Insulating liquid exposed to elevated temperature can oxidize to a variety of compounds, the majority of which as carbonyl compounds, including carboxylic acids. Carboxylic acids and/or alcohols contribute to the acidity of insulating liquid which may make the insulating liquid more corrosive and more viscous. The concentration of oxidation products is an indicator of the level of degradation in the insulating liquid. Increase in oxidation products may indicate overstressing, overheating, or depletion of antioxidant additives caused by over-extended liquid change intervals. The combination of temperature, arcing, and carboxylic acids contribute to the formation and buildup of filming compounds. One indication of the level of oxidation products is detectable at 1720 cm− in an infrared spectrum of the insulating liquid.
Nitrogen oxides produced from the oxidation of nitrogen compounds during electrical stress of the insulating liquid from electrical charges, filming, faulting, corona, arcing, sparking, overheating or shorting out. Nitration increases the viscosity of the insulating liquid and is a major cause of the build-up of varnish or lacquer known as filming compounds. One indication of the level of nitration compounds is detectable at 1640 cm−1 in an infrared spectrum of the insulating liquid.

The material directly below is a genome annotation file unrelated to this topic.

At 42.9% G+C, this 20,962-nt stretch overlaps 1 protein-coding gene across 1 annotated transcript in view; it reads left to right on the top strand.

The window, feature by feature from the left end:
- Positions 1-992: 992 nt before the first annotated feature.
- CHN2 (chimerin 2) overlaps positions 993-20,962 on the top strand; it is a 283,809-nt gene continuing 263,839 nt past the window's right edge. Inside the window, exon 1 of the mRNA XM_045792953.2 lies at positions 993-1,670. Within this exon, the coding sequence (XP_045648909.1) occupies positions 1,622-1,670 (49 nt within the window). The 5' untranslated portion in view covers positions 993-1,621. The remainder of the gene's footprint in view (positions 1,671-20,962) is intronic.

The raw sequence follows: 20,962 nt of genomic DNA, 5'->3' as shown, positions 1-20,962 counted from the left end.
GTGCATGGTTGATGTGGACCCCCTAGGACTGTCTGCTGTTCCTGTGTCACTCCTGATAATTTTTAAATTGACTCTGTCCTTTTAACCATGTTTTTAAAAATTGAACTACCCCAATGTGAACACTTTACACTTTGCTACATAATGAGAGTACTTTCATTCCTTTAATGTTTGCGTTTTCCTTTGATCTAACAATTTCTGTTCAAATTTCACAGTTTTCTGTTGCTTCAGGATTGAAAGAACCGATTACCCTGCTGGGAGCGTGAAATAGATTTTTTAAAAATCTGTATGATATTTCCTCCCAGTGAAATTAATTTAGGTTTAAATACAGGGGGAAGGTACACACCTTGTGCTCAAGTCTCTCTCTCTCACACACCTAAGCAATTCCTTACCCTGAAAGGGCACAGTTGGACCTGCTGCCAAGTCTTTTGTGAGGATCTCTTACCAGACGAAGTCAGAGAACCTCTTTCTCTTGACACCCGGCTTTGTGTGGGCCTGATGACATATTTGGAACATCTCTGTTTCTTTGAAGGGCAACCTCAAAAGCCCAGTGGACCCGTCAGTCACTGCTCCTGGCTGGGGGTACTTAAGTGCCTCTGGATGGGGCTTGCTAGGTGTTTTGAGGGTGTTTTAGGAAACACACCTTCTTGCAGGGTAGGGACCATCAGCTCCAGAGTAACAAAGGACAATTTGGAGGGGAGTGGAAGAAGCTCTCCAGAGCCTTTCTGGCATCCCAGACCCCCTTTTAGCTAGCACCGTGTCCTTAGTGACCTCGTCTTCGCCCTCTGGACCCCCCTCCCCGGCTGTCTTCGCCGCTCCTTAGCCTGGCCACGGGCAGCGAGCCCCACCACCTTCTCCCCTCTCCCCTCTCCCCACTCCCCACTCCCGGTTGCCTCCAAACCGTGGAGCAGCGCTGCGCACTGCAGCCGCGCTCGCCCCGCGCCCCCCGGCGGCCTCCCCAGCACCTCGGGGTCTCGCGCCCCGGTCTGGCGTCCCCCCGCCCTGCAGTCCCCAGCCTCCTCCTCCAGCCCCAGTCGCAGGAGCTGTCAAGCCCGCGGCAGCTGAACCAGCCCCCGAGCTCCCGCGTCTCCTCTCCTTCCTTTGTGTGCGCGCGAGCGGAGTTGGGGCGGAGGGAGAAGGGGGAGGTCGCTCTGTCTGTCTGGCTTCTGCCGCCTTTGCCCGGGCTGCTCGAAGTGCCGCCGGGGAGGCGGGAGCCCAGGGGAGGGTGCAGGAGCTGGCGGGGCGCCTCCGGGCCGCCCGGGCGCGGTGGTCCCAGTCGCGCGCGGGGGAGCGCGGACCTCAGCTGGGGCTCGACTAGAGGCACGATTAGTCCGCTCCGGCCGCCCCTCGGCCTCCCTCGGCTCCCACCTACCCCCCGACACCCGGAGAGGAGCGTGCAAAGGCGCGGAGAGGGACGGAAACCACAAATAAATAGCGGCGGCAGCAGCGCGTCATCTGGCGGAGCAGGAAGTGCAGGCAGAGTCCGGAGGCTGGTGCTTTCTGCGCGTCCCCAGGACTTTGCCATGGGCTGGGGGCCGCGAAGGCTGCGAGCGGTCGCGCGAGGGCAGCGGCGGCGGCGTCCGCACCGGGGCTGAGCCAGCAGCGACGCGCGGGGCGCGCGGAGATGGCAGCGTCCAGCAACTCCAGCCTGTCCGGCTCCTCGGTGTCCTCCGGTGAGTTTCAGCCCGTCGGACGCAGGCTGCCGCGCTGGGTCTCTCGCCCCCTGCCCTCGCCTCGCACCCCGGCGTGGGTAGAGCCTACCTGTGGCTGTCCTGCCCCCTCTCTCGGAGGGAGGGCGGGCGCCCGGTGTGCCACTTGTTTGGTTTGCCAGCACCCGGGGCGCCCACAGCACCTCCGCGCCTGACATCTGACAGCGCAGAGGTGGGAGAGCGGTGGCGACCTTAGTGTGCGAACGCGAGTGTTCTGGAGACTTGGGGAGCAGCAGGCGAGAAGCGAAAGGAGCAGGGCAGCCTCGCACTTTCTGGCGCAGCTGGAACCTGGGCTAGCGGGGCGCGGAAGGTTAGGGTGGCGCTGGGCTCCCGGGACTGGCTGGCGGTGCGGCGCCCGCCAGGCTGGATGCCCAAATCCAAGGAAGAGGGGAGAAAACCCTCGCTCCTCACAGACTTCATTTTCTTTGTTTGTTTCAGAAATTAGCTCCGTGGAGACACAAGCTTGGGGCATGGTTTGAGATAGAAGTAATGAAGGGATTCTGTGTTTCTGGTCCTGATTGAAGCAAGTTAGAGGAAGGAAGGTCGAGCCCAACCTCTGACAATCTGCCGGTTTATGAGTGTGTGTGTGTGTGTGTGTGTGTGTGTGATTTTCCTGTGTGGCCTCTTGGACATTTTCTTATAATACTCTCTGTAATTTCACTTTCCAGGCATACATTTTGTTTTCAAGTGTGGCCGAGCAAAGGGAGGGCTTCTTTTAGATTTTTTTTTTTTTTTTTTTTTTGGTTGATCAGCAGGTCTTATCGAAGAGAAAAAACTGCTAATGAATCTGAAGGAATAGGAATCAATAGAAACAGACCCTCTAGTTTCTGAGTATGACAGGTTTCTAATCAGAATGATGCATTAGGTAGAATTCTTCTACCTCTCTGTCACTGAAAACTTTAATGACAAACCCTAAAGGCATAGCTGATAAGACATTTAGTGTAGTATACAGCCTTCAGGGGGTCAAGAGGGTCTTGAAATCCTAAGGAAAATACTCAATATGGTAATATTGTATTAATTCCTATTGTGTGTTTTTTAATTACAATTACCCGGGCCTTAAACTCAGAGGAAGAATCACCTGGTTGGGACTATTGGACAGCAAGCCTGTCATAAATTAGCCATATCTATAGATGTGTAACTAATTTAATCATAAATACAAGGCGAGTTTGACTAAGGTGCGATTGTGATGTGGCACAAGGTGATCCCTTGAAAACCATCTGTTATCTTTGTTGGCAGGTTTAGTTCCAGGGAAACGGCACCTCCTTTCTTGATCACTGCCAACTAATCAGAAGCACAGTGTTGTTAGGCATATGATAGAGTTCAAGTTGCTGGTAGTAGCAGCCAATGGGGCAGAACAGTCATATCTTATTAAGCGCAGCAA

Sulfur oxides are produced by the combustion of sulfur compounds present in refined hydrocarbon products. These oxides react with moisture, also produced by the combustion process, to form acids such as sulfuric acid. The sulfuric acid is neutralized in insulating liquid by basic neutralizing additives to form inorganic sulfates. Sulfur is highly reactive with copper and copper alloys such as brass and bronze as well as other non-ferrous metals. These non-ferrous metals comprise the internal components of an electric device. One indication of the level of sulfate compounds is detectable at 1150 cm−1 in an infrared spectrum of the insulating liquid.
Coking, or carbon particles, result from molecular stress and pyrolysis from electrical draw on refined complex hydrocarbon mixtures such as insulating liquid and typically are too small to be removed by filtration. Carbon particle tend to build up until concentrations cause deposition of carbon residue on contact surfaces insides the electric device. Coking or carbon particles are detectable at 3800 cm−1 and 1980 cm−1 in an infrared specturm of the insulating liquid. Carbon particles can also be determined by thermogravimetric analysis (TGA).